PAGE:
Faith: So that’s a list of sad trombone risk factors. And yet, a lot of those are lifestyle factors right? That’s the good news?

Dr. Pahlajani: That is the good news. And luckily there are several categories of things we can do mitigating those risk factors. Not surprisingly, a big one is physical activity. You know, exercise is usually associated with physical health. What most people don’t realize is that exercise is also great for the brain, which is a fact backed by scientific data.

Faith: I love that.

Dr. Pahlajani: Right? That means there’s some level of control that we do have on this situation and what we’re specifically referring to is cardiovascular or aerobic exercise: so anything that raises your heart rate for at least 30 minutes, 4 to 5 times a week. Not only does exercise increase blood flow and oxygen to the brain, but it also releases various brain protective chemicals. Um, and of course, like I said, we can’t mention exercise without briefly talking about diet. So studies have shown that the Mediterranean diet is great for brain health. Omega 3s from fish are excellent. Or even from extra virgin olive oil. Um, flaxseed oil provides an adequate amount of Omega 3s, as well as antioxidant rich foods. We all know about berries. What a lot of people don’t know is that moderate amounts of coffee, about one to two cups a day, is also full of antioxidants.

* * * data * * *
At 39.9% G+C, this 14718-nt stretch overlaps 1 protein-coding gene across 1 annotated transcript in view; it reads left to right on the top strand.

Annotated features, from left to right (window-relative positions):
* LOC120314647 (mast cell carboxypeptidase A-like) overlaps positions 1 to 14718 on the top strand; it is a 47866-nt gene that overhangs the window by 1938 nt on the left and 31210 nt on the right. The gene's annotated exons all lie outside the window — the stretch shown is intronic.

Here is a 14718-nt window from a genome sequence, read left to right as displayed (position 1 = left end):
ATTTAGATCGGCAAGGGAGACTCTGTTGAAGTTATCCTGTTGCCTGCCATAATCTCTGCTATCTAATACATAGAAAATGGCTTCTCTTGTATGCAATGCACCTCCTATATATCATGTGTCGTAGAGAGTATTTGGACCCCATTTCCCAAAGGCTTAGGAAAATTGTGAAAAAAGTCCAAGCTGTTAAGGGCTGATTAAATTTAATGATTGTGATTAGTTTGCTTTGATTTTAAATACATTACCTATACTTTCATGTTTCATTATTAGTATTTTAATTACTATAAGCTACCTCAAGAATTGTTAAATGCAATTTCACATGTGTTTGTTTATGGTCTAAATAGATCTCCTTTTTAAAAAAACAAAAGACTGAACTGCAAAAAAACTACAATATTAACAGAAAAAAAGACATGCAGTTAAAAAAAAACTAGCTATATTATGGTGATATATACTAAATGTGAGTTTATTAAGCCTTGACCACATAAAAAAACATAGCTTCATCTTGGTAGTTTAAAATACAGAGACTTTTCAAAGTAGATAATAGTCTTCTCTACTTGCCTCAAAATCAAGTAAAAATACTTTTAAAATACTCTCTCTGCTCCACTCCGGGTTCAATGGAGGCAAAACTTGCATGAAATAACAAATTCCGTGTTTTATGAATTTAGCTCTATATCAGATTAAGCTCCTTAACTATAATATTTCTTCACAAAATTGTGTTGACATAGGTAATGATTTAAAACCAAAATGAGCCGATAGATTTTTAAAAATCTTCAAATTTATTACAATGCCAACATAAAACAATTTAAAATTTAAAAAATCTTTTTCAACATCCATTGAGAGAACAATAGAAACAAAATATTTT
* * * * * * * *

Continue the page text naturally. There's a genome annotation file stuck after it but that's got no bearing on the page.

Faith: We love that news around here.

Dr. Pahlajani: Coffee gets a bad rep every couple of years. Coffee is good for you, but again, in, in moderation, like anything else.

Faith: What about, uh, behavioral choices? Things, things we can choose about the way we lead our lives that can help us keep healthy brains.

Dr. Pahlajani: It’s very important to challenge our brain. With age, our brain tends to go on autopilot as we settle into our careers and have the same daily routine. But if the brain were a muscle, it’s important to cross train it. And the best way to do that is by learning something new, whether it’s a new language, an instrument, a card game, or really doing anything that’s out of your comfort zone. So, you know, the goal is not to be the best piano player or Spanish speaker, but to be in constant learning mode. If we do the same thing over and over, like a lot of people tell me they do crossword puzzles, which are great, I think people should do crossword puzzles. However, if you’ve been doing them your whole life and you’re very good at it and your brain is used to it, it’s really not a challenge at that point,

Faith: What role does social connection play?